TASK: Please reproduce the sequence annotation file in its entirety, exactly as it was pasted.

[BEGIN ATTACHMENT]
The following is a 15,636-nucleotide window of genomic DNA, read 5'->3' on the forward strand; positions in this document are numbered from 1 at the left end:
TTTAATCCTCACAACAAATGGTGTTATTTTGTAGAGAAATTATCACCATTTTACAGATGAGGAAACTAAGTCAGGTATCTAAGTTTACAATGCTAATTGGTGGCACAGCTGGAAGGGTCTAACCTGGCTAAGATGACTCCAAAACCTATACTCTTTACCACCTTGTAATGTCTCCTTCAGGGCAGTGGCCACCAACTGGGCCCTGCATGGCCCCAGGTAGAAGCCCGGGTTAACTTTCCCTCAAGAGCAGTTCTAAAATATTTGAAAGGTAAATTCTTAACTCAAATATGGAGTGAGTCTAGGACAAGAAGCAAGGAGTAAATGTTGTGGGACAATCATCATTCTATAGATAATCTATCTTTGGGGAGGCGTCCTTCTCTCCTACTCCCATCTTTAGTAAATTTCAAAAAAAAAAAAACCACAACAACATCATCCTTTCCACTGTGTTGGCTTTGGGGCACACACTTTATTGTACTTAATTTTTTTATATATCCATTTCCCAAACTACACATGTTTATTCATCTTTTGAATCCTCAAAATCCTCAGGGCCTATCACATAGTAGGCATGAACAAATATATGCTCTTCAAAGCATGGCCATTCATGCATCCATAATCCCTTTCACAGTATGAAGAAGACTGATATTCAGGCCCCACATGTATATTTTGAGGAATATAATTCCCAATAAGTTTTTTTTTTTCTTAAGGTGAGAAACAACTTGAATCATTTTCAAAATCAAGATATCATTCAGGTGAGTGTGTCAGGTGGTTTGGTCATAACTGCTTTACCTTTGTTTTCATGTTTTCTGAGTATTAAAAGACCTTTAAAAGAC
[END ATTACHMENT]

The following is a 15,636-nucleotide window of genomic DNA, read 5'->3' on the forward strand; positions in this document are numbered from 1 at the left end:
TTTAATCCTCACAACAAATGGTGTTATTTTGTAGAGAAATTATCACCATTTTACAGATGAGGAAACTAAGTCAGGTATCTAAGTTTACAATGCTAATTGGTGGCACAGCTGGAAGGGTCTAACCTGGCTAAGATGACTCCAAAACCTATACTCTTTACCACCTTGTAATGTCTCCTTCAGGGCAGTGGCCACCAACTGGGCCCTGCATGGCCCCAGGTAGAAGCCCGGGTTAACTTTCCCTCAAGAGCAGTTCTAAAATATTTGAAAGGTAAATTCTTAACTCAAATATGGAGTGAGTCTAGGACAAGAAGCAAGGAGTAAATGTTGTGGGACAATCATCATTCTATAGATAATCTATCTTTGGGGAGGCGTCCTTCTCTCCTACTCCCATCTTTAGTAAATTTCAAAAAAAAAAAAACCACAACAACATCATCCTTTCCACTGTGTTGGCTTTGGGGCACACACTTTATTGTACTTAATTTTTTTATATATCCATTTCCCAAACTACACATGTTTATTCATCTTTTGAATCCTCAAAATCCTCAGGGCCTATCACATAGTAGGCATGAACAAATATATGCTCTTCAAAGCATGGCCATTCATGCATCCATAATCCCTTTCACAGTATGAAGAAGACTGATATTCAGGCCCCACATGTATATTTTGAGGAATATAATTCCCAATAAGTTTTTTTTTTTCTTAAGGTGAGAAACAACTTGAATCATTTTCAAAATCAAGATATCATTCAGGTGAGTGTGTCAGGTGGTTTGGTCATAACTGCTTTACCTTTGTTTTCATGTTTTCTGAGTATTAAAAGACCTTTAAAAGAC